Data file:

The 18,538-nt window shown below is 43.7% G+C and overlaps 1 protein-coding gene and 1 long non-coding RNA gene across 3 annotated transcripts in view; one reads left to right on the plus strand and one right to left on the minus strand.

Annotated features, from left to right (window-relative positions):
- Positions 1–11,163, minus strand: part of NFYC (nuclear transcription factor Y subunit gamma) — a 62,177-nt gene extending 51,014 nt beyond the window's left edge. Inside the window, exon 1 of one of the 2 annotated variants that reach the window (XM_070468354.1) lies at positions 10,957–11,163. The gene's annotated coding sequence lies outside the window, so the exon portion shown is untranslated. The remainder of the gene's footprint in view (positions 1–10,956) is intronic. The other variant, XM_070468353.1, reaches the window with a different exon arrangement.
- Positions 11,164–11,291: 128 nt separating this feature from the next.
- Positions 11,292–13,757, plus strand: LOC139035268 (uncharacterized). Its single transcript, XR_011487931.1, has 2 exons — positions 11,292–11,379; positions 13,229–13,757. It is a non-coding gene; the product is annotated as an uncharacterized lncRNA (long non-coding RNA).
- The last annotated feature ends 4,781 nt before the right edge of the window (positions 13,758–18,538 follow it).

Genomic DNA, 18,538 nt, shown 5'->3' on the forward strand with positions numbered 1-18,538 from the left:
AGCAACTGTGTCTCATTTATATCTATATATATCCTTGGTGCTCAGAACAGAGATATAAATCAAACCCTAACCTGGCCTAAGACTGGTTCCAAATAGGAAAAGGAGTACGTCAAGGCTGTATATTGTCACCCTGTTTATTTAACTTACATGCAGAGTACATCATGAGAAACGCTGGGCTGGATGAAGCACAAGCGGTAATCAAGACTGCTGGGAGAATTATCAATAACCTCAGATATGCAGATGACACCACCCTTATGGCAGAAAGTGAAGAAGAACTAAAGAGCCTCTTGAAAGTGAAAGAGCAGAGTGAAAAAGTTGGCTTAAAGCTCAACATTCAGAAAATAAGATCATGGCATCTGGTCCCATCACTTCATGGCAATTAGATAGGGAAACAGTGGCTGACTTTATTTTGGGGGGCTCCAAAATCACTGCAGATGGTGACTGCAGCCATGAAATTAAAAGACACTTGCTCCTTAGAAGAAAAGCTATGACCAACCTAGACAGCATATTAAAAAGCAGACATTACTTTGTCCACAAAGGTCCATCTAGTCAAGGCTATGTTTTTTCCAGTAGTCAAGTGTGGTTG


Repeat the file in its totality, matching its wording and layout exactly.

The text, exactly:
The 18,538-nt window shown below is 43.7% G+C and overlaps 1 protein-coding gene and 1 long non-coding RNA gene across 3 annotated transcripts in view; one reads left to right on the plus strand and one right to left on the minus strand.

Annotated features, from left to right (window-relative positions):
- Positions 1–11,163, minus strand: part of NFYC (nuclear transcription factor Y subunit gamma) — a 62,177-nt gene extending 51,014 nt beyond the window's left edge. Inside the window, exon 1 of one of the 2 annotated variants that reach the window (XM_070468354.1) lies at positions 10,957–11,163. The gene's annotated coding sequence lies outside the window, so the exon portion shown is untranslated. The remainder of the gene's footprint in view (positions 1–10,956) is intronic. The other variant, XM_070468353.1, reaches the window with a different exon arrangement.
- Positions 11,164–11,291: 128 nt separating this feature from the next.
- Positions 11,292–13,757, plus strand: LOC139035268 (uncharacterized). Its single transcript, XR_011487931.1, has 2 exons — positions 11,292–11,379; positions 13,229–13,757. It is a non-coding gene; the product is annotated as an uncharacterized lncRNA (long non-coding RNA).
- The last annotated feature ends 4,781 nt before the right edge of the window (positions 13,758–18,538 follow it).

Genomic DNA, 18,538 nt, shown 5'->3' on the forward strand with positions numbered 1-18,538 from the left:
AGCAACTGTGTCTCATTTATATCTATATATATCCTTGGTGCTCAGAACAGAGATATAAATCAAACCCTAACCTGGCCTAAGACTGGTTCCAAATAGGAAAAGGAGTACGTCAAGGCTGTATATTGTCACCCTGTTTATTTAACTTACATGCAGAGTACATCATGAGAAACGCTGGGCTGGATGAAGCACAAGCGGTAATCAAGACTGCTGGGAGAATTATCAATAACCTCAGATATGCAGATGACACCACCCTTATGGCAGAAAGTGAAGAAGAACTAAAGAGCCTCTTGAAAGTGAAAGAGCAGAGTGAAAAAGTTGGCTTAAAGCTCAACATTCAGAAAATAAGATCATGGCATCTGGTCCCATCACTTCATGGCAATTAGATAGGGAAACAGTGGCTGACTTTATTTTGGGGGGCTCCAAAATCACTGCAGATGGTGACTGCAGCCATGAAATTAAAAGACACTTGCTCCTTAGAAGAAAAGCTATGACCAACCTAGACAGCATATTAAAAAGCAGACATTACTTTGTCCACAAAGGTCCATCTAGTCAAGGCTATGTTTTTTCCAGTAGTCAAGTGTGGTTG